[Updated August, 2020] What is the best razor blade? It is not as easy an answer as you may think. I have been researching razor blades over the past few months, even using a scanning electron microscope to look at blade edges, and have come to realize there are a number of variables that come into play with deciding on what is “best.” Even though I have been looking at double edge (DE) blades I think my comments should apply to any razor/blade combination, including blade cartridges (Fusion, Mach3, Dollar Shave Club, etc). Looking for an article about the best double edge safety razor? CLICK HERE.
I think there are actually two sets of variables when it comes to the performance of a razor blade. One set is the manufacturing characteristics of the blade itself: the type of metal used, how the edge is ground, and the non-stick coating used (if any). The other set is more “environmental” including the mineral content of the water the blade is exposed to, the type of shave “lather” used (including oils, gels, creams, etc.), and the characteristics of the hair being cut.
There was a good documentary on how razor blades are made a while back. Here it is:
Let’s take a closer look at some of the manufacturing characteristics.
The most obvious manufacturing characteristic of a razor blade is how the edge is made. The process is referred to as “grinding” and the result is “ground” of a blade. Here you can see the striations, or the marks and furrows made by the grinding process:
Manufacturers can grind blades to different specifications so they all won’t look like the one above. Here’s another brand and another grind:
There are actually microscopic ridges and furrows to these grinding marks:
Most blades are coated with a non-stick material that helps the blade cut more easily and comfortably. There may also be some value to retard oxidation or degradation? Some coatings are thin (the “wavy” area near the top blade edge of this image)…
…while others are much thicker: (The scanning electron microscope had trouble focusing on this image because the non-stick coating was so thick.)
Metallurgy refers to the type and “hardness” of the metal being used. It can be difficult to determine because there are so many grades of metal. But as an illustration here is the “inside” of a blade (right at the tip of the blade’s edge, made by immersing a blade in liquid Nitrogen and then snapping it in half for the cleanest possible cross-section):
And here is the tip of another blade brand:
You can see the upper image is more dense than the lower image.
While the manufacturing characteristics of a razor blade are a little more objective, I believe environmental factors also play a role in the performance of a blade.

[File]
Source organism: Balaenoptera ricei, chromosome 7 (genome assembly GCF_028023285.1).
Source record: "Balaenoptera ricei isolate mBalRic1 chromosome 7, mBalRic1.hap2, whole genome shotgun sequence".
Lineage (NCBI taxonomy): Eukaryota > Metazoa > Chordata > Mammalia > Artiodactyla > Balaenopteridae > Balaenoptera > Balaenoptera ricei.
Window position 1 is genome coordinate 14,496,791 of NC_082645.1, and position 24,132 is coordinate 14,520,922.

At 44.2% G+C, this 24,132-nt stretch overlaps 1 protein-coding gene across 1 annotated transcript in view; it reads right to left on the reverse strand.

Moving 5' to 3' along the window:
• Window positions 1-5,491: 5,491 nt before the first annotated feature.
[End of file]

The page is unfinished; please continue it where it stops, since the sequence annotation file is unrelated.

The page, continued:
Water Mineral Content
The mineral content of the water used definitely plays a part in the shave. “Hard” water generally makes a poorer lather compared to “soft” water, making a slightly more difficult job for the blade. I am sure “hard” water would also tend to degrade some types of blades faster, depending on their metallurgy.
Maybe it is obvious but worth mentioning anyway, a blade will have an easier time cutting thin, fine hair compared to thick, coarse hair (all other things being equal).
As an example of how the shave product (soap, cream, gel, etc.) can affect a blade, here is a used blade that was exposed to a bendonite clay-based shaving soap:
And here is the same brand of blade used with lather from a shaving soap that did not have clay:
More recently researchers at the University Of Wisconsin was able to take an even closer look at how blades go dull.
So What’s The Best Blade?
After reviewing blades over the past few months I cannot come to an objective conclusion. I was hoping some kind of characteristic of a “good” blade would become apparent during my research, but it did not. It became clear near the end of my time on the scanning electron microscope that to do this “right” in the scientific sense I would have to sample many more blades, with multiple samples of the same brand. Unfortunately that is just not possible for me: it would take a lot more time and money (time with a scanning electron microscope is not cheap!) than I have. It has been an interesting exercise though. I sampled these blades:
- 7 o’ Clock “Yellow”
- 7 o’ Clock “Black”
- Astra “Blue”
- Astra “Green”
- Personna “Lab Blue”
- Personna “Med Prep”
- Personna “Red”
- Polsilver “Super Iridium
- Studio (Walgreens, made by Dorco)
The Feather, Polsilver Super Iridium, and Personna “Med Prep” blades were easily the preferred, “top shelf” blades…for me. The Derby and Merkur blades were at the bottom of the heap…for me. Everything else was acceptable under most circumstances but not preferred…for me. The common wisdom of trying a number of blade brands to find the right one(s) for you is still the best advice.
What blade(s) work best for you? Leave a comment with the blade(s) you like best, the razor you use most often, and whether you have “hard” or “soft” water!
Special thanks to John Koonz formerly of West Coast Shaving for his help obtaining blade samples, Douglas Smythe at Phoenix Artisan Accoutrements for his help with some blade variables, and the Microscopy Department at Texas A&M University for access to one of their scanning electron microscopes.